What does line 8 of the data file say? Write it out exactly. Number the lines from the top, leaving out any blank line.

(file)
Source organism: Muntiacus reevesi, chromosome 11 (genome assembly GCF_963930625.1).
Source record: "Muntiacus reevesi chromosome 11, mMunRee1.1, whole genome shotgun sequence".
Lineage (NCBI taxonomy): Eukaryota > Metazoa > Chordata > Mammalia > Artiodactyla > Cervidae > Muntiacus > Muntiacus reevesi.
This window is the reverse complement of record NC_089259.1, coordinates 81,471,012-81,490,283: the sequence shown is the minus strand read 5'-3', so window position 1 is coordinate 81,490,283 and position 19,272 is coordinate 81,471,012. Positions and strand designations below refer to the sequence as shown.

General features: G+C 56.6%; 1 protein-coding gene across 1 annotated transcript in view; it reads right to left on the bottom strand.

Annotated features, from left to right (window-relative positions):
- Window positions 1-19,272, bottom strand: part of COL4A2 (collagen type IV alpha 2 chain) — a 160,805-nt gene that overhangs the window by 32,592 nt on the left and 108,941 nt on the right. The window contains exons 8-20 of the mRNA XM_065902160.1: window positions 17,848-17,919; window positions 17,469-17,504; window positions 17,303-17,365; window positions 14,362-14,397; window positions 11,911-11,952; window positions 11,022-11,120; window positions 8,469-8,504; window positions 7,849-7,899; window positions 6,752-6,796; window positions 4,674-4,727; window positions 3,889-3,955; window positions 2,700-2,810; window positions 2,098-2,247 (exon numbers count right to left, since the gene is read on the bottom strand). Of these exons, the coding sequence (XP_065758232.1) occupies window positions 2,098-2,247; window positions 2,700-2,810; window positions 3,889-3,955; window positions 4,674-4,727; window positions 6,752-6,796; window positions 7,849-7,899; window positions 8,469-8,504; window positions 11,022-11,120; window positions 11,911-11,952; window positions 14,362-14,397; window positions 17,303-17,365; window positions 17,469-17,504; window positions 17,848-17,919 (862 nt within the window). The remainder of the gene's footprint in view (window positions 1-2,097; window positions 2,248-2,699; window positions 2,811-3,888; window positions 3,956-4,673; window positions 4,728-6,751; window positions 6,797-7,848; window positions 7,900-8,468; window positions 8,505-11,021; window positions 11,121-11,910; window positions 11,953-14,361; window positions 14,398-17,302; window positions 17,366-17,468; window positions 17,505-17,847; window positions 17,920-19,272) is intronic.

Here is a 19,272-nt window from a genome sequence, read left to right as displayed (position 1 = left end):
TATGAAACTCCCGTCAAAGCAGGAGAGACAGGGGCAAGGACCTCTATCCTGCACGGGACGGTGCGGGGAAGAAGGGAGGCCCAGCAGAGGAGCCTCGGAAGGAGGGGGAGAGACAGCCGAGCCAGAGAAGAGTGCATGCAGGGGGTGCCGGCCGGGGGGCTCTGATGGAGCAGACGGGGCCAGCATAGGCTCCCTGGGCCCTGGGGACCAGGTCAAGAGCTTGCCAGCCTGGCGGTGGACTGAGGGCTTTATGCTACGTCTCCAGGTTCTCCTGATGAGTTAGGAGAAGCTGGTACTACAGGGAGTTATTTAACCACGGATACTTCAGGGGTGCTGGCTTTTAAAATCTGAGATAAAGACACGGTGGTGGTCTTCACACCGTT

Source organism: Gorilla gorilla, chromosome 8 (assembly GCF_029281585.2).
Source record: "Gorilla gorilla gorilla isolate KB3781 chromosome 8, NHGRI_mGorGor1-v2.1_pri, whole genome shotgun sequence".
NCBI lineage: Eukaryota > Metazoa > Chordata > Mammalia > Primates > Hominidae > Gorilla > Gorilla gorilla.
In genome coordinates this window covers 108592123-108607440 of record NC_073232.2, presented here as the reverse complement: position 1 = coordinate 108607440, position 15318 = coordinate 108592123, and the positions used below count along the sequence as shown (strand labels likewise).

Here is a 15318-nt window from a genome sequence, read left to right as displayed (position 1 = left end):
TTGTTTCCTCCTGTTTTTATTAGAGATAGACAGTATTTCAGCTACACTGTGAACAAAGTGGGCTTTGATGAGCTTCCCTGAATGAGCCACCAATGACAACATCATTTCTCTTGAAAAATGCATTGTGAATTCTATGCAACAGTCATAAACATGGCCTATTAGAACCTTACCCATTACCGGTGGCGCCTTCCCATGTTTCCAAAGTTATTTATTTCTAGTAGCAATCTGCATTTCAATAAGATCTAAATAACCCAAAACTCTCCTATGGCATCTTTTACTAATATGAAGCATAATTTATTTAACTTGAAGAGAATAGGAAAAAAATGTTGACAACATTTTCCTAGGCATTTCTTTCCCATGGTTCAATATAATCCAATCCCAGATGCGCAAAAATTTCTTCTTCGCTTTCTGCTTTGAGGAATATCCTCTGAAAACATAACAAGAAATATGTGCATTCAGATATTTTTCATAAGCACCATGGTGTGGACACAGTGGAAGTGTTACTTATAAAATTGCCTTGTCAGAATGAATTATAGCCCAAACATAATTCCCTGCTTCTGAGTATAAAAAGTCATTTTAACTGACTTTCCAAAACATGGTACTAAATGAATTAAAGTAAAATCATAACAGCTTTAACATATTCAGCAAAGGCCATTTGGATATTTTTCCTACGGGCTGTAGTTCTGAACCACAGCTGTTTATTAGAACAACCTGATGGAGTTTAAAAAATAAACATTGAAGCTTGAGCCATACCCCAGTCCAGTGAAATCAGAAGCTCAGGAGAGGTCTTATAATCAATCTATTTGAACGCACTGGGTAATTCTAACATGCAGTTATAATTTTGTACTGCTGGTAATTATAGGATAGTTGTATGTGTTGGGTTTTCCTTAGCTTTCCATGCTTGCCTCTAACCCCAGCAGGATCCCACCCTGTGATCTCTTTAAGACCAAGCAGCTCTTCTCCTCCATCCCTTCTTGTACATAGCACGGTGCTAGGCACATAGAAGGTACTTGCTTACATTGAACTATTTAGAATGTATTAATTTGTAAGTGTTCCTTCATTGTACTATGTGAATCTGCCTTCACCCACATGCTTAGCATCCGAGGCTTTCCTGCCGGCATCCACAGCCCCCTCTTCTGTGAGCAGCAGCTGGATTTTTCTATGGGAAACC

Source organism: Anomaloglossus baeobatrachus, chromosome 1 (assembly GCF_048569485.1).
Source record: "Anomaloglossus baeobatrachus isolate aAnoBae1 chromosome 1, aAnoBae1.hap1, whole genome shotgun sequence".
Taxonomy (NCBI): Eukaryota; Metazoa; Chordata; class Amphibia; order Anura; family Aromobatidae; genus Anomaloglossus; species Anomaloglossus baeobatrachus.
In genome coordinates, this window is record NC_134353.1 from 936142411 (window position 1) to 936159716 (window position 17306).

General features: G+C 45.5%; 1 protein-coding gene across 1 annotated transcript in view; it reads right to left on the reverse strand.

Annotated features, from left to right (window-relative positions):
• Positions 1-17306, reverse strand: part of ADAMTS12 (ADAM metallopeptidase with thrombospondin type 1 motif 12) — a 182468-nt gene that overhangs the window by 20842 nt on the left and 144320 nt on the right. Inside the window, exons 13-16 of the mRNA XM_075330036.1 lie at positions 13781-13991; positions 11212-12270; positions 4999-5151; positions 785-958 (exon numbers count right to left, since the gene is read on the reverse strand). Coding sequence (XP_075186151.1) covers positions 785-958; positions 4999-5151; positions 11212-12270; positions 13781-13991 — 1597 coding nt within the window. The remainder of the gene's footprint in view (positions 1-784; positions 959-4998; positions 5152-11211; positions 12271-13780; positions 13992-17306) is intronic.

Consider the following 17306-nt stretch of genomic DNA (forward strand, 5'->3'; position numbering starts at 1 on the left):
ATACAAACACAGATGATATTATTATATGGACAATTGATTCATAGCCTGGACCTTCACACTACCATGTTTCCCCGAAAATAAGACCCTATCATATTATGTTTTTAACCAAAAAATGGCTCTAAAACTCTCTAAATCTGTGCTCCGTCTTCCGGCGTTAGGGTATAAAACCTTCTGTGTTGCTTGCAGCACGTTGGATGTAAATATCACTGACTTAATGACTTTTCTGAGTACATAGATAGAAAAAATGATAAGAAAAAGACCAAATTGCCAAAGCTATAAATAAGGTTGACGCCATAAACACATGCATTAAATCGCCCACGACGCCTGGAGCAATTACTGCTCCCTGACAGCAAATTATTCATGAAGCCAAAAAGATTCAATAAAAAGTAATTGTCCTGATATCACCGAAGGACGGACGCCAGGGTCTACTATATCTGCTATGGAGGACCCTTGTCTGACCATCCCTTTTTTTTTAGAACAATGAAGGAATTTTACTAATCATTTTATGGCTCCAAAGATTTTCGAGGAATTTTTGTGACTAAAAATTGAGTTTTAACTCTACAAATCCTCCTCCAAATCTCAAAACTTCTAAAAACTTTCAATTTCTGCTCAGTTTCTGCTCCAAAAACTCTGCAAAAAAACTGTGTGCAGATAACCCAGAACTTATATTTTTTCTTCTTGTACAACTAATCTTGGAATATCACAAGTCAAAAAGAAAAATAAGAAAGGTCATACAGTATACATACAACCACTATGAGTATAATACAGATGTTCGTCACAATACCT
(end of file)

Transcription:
Here is a 19,272-nt window from a genome sequence, read left to right as displayed (position 1 = left end):